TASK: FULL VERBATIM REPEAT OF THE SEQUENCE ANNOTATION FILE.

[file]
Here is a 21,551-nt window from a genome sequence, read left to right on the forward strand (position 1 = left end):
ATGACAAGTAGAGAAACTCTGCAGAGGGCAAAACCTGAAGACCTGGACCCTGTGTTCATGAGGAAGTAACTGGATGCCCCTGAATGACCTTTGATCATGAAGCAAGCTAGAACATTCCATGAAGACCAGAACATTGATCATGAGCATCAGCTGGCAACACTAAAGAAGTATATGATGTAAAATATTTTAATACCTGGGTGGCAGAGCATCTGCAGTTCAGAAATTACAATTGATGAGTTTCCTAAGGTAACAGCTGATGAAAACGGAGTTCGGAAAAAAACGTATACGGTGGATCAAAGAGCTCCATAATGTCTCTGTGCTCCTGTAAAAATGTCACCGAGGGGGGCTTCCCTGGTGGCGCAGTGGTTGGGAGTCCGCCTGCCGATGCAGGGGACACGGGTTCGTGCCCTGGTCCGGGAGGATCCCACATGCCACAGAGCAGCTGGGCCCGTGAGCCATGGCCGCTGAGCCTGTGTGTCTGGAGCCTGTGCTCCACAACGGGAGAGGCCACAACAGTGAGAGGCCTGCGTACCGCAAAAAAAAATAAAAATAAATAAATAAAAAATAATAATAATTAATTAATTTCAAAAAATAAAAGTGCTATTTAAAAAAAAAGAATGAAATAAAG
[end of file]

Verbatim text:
Here is a 21,551-nt window from a genome sequence, read left to right on the forward strand (position 1 = left end):
ATGACAAGTAGAGAAACTCTGCAGAGGGCAAAACCTGAAGACCTGGACCCTGTGTTCATGAGGAAGTAACTGGATGCCCCTGAATGACCTTTGATCATGAAGCAAGCTAGAACATTCCATGAAGACCAGAACATTGATCATGAGCATCAGCTGGCAACACTAAAGAAGTATATGATGTAAAATATTTTAATACCTGGGTGGCAGAGCATCTGCAGTTCAGAAATTACAATTGATGAGTTTCCTAAGGTAACAGCTGATGAAAACGGAGTTCGGAAAAAAACGTATACGGTGGATCAAAGAGCTCCATAATGTCTCTGTGCTCCTGTAAAAATGTCACCGAGGGGGGCTTCCCTGGTGGCGCAGTGGTTGGGAGTCCGCCTGCCGATGCAGGGGACACGGGTTCGTGCCCTGGTCCGGGAGGATCCCACATGCCACAGAGCAGCTGGGCCCGTGAGCCATGGCCGCTGAGCCTGTGTGTCTGGAGCCTGTGCTCCACAACGGGAGAGGCCACAACAGTGAGAGGCCTGCGTACCGCAAAAAAAAATAAAAATAAATAAATAAAAAATAATAATAATTAATTAATTTCAAAAAATAAAAGTGCTATTTAAAAAAAAAGAATGAAATAAAG